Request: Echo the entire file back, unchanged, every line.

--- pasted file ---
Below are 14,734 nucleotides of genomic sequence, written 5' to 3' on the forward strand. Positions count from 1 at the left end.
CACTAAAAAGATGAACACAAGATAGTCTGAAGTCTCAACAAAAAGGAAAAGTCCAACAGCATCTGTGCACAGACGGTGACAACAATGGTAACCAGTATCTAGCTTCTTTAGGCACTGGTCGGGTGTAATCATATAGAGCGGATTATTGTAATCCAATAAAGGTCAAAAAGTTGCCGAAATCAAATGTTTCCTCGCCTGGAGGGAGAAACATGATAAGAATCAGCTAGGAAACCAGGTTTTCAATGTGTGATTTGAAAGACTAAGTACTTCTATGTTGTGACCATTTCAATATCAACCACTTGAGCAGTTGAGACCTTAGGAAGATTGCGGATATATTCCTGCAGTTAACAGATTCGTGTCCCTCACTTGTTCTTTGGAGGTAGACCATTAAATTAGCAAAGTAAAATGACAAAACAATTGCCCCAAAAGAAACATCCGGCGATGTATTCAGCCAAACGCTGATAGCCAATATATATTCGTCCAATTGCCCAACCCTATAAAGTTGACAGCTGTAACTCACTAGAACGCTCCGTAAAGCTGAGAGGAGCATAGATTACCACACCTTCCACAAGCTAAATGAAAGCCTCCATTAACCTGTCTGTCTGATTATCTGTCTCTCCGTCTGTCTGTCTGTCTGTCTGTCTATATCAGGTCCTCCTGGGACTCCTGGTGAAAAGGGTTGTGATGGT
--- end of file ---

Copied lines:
Below are 14,734 nucleotides of genomic sequence, written 5' to 3' on the forward strand. Positions count from 1 at the left end.
CACTAAAAAGATGAACACAAGATAGTCTGAAGTCTCAACAAAAAGGAAAAGTCCAACAGCATCTGTGCACAGACGGTGACAACAATGGTAACCAGTATCTAGCTTCTTTAGGCACTGGTCGGGTGTAATCATATAGAGCGGATTATTGTAATCCAATAAAGGTCAAAAAGTTGCCGAAATCAAATGTTTCCTCGCCTGGAGGGAGAAACATGATAAGAATCAGCTAGGAAACCAGGTTTTCAATGTGTGATTTGAAAGACTAAGTACTTCTATGTTGTGACCATTTCAATATCAACCACTTGAGCAGTTGAGACCTTAGGAAGATTGCGGATATATTCCTGCAGTTAACAGATTCGTGTCCCTCACTTGTTCTTTGGAGGTAGACCATTAAATTAGCAAAGTAAAATGACAAAACAATTGCCCCAAAAGAAACATCCGGCGATGTATTCAGCCAAACGCTGATAGCCAATATATATTCGTCCAATTGCCCAACCCTATAAAGTTGACAGCTGTAACTCACTAGAACGCTCCGTAAAGCTGAGAGGAGCATAGATTACCACACCTTCCACAAGCTAAATGAAAGCCTCCATTAACCTGTCTGTCTGATTATCTGTCTCTCCGTCTGTCTGTCTGTCTGTCTGTCTATATCAGGTCCTCCTGGGACTCCTGGTGAAAAGGGTTGTGATGGT